10 Tips for Becoming a Great Performance Management Leader
If you manage people, you must learn several important skills to become a performance management leader. This list describes the ten skills that are most important in the areas of coaching, evaluation, and feedback.
Become an effective performance management coach
To become an effective coach, do the following seven things:
- Establish development objectives.
- Communicate effectively.
- Motivate employees.
- Document performance.
- Give feedback.
- Diagnose performance problems and performance decline.
- Develop employees.
Develop a good coaching relationship and facilitate employee development
A good coaching relationship is essential. The relationship between the coach and the employee must be trusting and collaborative.
You must listen in order to understand. In other words, the coach needs to try to walk in the employee’s shoes and view the job and organization from his or her perspective. Coach with empathy and compassion. Such compassionate coaching will help develop a good relationship with the employee.
Your main role is one of facilitation. You must direct the process and help with the content (for example, of a developmental plan) but not take control of these issues. You need to maintain an attitude of exploration; help expand the employee’s awareness of strengths, resources, and challenges; and facilitate goal setting.
Understand your own coaching style
Learn which is your preferred coaching style:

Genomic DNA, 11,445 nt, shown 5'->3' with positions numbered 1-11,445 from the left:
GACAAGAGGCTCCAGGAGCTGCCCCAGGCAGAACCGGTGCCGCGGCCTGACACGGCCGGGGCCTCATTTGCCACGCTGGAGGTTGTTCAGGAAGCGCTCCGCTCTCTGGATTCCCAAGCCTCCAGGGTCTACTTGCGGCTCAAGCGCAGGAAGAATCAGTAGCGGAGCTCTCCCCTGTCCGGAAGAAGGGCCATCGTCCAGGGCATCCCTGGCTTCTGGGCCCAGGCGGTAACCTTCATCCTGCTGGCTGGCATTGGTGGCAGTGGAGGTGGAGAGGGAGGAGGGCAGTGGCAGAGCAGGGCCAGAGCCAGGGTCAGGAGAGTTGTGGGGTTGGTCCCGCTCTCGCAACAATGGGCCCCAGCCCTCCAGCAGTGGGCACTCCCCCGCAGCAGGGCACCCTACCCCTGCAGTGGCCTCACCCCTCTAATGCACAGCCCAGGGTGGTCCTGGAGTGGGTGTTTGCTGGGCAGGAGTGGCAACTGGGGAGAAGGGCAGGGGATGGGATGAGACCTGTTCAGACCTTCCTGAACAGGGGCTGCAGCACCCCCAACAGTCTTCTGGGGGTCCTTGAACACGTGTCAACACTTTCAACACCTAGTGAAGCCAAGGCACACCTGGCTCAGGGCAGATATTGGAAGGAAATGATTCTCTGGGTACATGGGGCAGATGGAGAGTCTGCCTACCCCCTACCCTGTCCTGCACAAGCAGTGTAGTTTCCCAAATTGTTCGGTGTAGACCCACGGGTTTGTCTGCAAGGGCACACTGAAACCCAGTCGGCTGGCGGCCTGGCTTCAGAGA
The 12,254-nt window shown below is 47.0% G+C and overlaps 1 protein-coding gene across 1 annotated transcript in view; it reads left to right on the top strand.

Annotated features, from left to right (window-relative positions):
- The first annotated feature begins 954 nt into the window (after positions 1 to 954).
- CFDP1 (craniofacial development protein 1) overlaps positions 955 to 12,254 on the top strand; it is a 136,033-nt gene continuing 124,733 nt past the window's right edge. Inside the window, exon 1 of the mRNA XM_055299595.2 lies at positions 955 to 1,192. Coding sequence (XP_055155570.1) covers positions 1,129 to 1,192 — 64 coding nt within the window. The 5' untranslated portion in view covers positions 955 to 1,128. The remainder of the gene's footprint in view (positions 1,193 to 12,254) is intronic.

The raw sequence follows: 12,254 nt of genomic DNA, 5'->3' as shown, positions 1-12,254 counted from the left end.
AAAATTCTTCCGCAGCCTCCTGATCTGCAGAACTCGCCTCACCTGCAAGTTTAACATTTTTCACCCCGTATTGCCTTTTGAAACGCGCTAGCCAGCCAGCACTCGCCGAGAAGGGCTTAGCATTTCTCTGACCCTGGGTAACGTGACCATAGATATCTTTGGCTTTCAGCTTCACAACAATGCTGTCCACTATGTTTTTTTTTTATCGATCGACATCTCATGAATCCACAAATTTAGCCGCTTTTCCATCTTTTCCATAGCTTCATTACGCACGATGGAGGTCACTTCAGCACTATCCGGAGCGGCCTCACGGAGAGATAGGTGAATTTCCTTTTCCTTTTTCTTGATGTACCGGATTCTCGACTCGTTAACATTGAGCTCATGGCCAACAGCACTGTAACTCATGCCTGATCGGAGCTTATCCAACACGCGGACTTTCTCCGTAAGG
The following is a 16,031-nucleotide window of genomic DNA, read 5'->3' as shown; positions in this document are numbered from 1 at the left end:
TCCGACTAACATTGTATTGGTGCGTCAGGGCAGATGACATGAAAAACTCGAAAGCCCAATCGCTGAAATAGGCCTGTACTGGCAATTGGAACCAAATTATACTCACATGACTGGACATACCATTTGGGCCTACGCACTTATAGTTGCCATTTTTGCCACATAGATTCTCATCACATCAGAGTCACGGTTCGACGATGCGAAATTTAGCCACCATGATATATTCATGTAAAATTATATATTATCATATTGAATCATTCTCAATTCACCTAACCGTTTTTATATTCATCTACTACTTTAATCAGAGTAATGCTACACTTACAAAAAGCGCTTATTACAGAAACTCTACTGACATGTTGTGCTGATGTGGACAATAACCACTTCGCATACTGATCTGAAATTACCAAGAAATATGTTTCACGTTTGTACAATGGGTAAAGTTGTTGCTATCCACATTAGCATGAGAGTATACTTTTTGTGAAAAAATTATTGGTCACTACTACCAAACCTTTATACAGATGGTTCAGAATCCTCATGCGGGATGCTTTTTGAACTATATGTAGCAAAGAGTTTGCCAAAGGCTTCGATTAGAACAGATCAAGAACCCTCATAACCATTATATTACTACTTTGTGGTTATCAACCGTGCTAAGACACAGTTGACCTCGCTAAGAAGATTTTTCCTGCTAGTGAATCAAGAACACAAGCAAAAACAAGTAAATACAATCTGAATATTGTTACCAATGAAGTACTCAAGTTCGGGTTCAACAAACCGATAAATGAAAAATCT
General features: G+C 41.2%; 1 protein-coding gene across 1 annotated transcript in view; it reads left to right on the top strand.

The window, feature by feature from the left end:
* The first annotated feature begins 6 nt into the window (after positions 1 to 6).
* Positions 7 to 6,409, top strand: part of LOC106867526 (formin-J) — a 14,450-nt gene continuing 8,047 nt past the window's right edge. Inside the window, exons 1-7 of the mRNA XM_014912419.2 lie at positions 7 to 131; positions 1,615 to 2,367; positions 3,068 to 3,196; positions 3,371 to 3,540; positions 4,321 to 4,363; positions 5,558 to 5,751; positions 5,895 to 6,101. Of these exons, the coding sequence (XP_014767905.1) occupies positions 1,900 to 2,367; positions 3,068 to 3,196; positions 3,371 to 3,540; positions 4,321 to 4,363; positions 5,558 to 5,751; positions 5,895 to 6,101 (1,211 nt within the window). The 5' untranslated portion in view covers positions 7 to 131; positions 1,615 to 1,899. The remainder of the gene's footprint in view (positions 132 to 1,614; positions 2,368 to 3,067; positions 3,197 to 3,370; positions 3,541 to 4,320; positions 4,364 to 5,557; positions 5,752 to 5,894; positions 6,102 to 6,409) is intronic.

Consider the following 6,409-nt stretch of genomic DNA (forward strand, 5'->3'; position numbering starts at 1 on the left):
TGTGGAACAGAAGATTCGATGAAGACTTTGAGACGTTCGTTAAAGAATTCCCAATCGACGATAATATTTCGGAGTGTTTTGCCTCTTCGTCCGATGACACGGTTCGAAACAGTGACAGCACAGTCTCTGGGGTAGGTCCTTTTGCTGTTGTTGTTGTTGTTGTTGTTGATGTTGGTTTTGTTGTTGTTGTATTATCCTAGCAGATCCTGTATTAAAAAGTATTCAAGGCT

- Driving style: You tell your employee being coached what to do.
- Persuading style: You sell what you want the employee to do.
- Amiable style: You want everyone to be happy.
- Analyzing style: You offer logical and systematic analysis and then follow rules and procedures when providing a recommendation.
Here’s the catch: No style is necessarily superior to the others. Performance management leadership involves sometimes providing direction, sometimes persuading employees how to do things a certain way, sometimes showing empathy and creating positive effects, and sometimes paying close attention to established rules and procedures.
Make the employee the director of change
You must understand that the employee is the source of change and self-growth. After all, the purpose of coaching is to change employee behavior and set a direction for what the employee will do better in the future.
This type of change does not happen if the employee isn’t in the driver’s seat. So, allow the employee to set the agenda, goals, and direction.
Learn how to evaluate performance accurately
Performance management leaders are experts at observing and employee evaluation. To do so, they participate in three types of training programs:
- Rater error training (RET): Increases rating accuracy by making raters aware of the unintentional errors they are likely to make. RET programs include definitions of the most typical errors and a description of possible causes for those errors.